Politics Foreign Affairs Culture

The Bad Year May Get a Whole Lot Worse

In November and beyond, there is as much cause for worry as there is for hope. Whichever way it goes, we'll be on the front lines.

As the annus horribilis of 2020 comes to a close, we find ourselves facing not a rebound after having hit rock bottom, but a turn for the even worse: the prospect of a constitutional crisis and, if the past few months are any guide, significant violence and civil unrest. We hope that by the time you receive the next issue, the country will know who the president is going to be for the next four years, but even that seems less than a sure thing.

If President Trump leaves office in January, it will mark the end of the only brief period in the history of this magazine in which we had a president who, for all his flaws, broke from the disastrous foreign policy consensus of both parties—at least in his rhetoric. To paraphrase a MacArthur genius, we were four years near power. If Trump is reelected, the course forward is simple: continue to push him, which is even more important if he never has to face the voters again. The mistakes of the president’s first term must not be repeated.

But in a first term of President Biden, there is every reason to expect some rough going. Though he himself refuses to state his position on the campaign trail, progressives are now talking openly about packing the Supreme Court, a drastic step that if taken, with no exaggeration, will impact the very stability of this country. The media will justify much in the name of de-Trumpification, and New York Times columnists are already proposing Orwellian tribunals like a truth and reconciliation commission. In the eyes of our democracy’s self-appointed managers, something happened in 2016 that shouldn’t have. They will work to make sure it doesn’t happen again, and change the rules if they can.

If the GOP fails to retain the Senate, the chance of finding out exactly who is responsible for the outrages of the 2016 Russiagate investigation will be close to zero. Emboldened by the lack of consequences, we can expect the same political skullduggery that characterized the Obama-era Justice Department and IRS.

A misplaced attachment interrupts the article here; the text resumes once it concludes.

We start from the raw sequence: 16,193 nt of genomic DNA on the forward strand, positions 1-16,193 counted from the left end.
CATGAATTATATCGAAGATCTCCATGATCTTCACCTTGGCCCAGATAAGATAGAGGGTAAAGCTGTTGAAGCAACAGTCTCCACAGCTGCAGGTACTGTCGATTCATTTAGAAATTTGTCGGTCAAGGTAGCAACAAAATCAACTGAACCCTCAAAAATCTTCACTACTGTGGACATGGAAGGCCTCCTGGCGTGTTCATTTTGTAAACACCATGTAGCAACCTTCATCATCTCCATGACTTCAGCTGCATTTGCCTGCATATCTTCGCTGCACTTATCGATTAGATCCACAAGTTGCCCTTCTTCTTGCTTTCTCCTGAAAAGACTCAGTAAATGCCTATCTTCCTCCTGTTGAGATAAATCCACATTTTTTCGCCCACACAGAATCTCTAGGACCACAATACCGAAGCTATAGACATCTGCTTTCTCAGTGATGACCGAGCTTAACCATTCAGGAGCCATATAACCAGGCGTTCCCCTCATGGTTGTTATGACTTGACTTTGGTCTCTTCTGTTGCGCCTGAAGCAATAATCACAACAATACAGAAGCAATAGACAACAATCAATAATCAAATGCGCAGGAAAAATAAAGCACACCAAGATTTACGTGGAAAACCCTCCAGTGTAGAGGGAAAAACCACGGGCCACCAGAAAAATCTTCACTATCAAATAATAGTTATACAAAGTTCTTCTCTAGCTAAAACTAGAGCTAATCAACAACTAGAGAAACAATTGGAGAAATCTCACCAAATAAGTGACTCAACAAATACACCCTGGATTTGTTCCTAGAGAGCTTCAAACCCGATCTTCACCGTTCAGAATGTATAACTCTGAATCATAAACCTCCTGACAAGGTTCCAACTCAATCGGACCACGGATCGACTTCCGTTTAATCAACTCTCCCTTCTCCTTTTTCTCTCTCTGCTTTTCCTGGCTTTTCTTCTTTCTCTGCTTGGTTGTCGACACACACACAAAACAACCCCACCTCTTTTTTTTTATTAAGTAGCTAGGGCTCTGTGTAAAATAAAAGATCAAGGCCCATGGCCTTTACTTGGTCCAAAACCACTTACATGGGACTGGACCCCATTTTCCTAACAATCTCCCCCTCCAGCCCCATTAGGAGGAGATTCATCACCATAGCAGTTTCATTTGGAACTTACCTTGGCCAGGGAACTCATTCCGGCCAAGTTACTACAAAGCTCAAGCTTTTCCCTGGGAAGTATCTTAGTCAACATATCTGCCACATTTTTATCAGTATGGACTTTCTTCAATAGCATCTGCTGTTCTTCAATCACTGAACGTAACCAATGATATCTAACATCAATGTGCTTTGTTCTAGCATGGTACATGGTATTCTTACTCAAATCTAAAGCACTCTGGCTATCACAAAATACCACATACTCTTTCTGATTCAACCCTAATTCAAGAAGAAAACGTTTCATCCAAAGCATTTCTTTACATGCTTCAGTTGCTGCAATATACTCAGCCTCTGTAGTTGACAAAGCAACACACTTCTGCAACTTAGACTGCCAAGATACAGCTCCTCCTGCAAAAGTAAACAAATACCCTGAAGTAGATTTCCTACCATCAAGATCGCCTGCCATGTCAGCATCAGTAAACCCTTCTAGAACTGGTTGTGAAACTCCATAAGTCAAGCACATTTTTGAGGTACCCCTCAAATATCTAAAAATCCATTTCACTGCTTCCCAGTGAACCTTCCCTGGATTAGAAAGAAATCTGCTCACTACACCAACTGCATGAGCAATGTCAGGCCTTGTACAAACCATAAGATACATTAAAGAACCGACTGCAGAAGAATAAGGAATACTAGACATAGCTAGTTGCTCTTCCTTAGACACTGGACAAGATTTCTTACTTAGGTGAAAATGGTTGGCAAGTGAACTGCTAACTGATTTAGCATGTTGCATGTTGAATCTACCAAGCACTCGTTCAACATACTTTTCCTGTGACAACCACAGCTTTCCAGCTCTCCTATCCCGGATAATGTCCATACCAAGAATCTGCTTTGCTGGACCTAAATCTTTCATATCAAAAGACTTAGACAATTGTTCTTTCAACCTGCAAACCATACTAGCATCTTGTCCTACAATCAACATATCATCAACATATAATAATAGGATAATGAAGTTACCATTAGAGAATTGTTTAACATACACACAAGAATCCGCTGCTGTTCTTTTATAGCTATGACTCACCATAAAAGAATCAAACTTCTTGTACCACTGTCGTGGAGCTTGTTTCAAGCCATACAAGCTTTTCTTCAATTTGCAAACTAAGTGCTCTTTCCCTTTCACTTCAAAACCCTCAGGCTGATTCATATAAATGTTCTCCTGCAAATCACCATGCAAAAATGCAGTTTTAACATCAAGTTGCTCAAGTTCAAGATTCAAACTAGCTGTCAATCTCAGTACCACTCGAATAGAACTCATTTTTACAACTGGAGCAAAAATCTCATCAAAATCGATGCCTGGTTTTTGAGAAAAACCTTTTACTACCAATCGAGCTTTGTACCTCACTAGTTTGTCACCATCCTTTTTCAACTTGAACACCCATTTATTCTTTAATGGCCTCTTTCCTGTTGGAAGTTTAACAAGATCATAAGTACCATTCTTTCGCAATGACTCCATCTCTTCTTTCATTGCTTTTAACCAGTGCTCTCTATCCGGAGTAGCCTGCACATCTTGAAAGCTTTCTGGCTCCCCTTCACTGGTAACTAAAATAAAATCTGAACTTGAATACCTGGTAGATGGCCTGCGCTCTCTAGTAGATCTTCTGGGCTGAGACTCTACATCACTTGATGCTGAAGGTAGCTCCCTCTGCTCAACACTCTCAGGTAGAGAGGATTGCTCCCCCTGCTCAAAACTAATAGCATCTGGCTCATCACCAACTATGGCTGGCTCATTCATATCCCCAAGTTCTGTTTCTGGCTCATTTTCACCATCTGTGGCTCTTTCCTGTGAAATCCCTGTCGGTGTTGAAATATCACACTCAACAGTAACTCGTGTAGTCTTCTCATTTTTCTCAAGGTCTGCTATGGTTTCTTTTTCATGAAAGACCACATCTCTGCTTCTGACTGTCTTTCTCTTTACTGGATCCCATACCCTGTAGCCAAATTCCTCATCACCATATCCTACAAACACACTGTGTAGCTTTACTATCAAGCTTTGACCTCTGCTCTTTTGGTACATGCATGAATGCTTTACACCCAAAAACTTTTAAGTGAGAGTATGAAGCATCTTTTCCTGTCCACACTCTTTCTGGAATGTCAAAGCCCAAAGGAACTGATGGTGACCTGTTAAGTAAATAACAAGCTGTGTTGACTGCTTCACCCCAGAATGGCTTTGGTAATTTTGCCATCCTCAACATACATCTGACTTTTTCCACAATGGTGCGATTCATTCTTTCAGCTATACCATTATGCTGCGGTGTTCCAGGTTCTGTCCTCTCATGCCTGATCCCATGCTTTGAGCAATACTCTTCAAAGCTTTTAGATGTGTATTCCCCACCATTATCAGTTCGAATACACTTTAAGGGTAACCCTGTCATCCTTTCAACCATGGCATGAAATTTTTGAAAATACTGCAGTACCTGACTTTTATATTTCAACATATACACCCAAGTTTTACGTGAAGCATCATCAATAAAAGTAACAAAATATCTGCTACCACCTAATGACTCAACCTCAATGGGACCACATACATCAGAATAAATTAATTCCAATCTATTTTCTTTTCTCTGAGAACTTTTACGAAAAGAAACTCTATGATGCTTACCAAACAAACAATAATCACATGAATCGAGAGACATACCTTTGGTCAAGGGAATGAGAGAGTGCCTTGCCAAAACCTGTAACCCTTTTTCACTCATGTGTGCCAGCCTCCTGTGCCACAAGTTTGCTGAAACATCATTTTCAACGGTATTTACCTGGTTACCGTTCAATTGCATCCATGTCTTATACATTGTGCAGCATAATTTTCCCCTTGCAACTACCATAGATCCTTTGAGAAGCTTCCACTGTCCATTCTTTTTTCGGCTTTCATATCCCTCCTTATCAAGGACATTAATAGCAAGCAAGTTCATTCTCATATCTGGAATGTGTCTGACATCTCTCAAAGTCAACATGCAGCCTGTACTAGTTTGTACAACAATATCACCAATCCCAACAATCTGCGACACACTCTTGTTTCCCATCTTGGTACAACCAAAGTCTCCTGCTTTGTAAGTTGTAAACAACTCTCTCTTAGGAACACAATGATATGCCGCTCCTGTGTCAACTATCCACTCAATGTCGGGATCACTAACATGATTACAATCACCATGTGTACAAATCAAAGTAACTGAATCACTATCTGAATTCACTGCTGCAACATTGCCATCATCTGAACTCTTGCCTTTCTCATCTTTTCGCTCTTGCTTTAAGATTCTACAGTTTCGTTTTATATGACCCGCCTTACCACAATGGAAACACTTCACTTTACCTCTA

The Republicans that remain in Congress will settle back into the familiar pattern of their party in the opposition: complaining about spending and hounding Democrats for not being eager enough to wage wars. Meanwhile an enormous ideological campaign will be waged, or rather continued, to persuade Americans that there were no lessons to learn from 2016, and that any distinct issues on which Trump ran and won on are now discredited. Whoever is in the White House in January, this is a reversion we intend to resist. The wisdom of the pre-2016 consensus has been thoroughly discredited, while the predicted catastrophes of a Trump presidency have mostly failed to materialize.

A recent symposium in these pages asked what are conservatives for? This one asks, what are conservatives to do? In David Hines’s piece for this issue, he begins to sketch out the daunting task of what it might take to build an activist enterprise as effective as the other side’s. If Republicans find themselves losing big on November 3—or whenever the election results are deemed final—that is something they can do.

If all the foregoing sounds a little gloomy, we only mean to be realistic. Readers may take heart knowing that, as Mark Bauerlein’s piece explores, there has always been something ungovernable about the American character. And as the last four years have disenchanted Republican base voters with our forever wars and the economic tenets of Bushism, there is no reason to feel defeated. We know what it’s like to be in the wilderness. But now there are millions of us.



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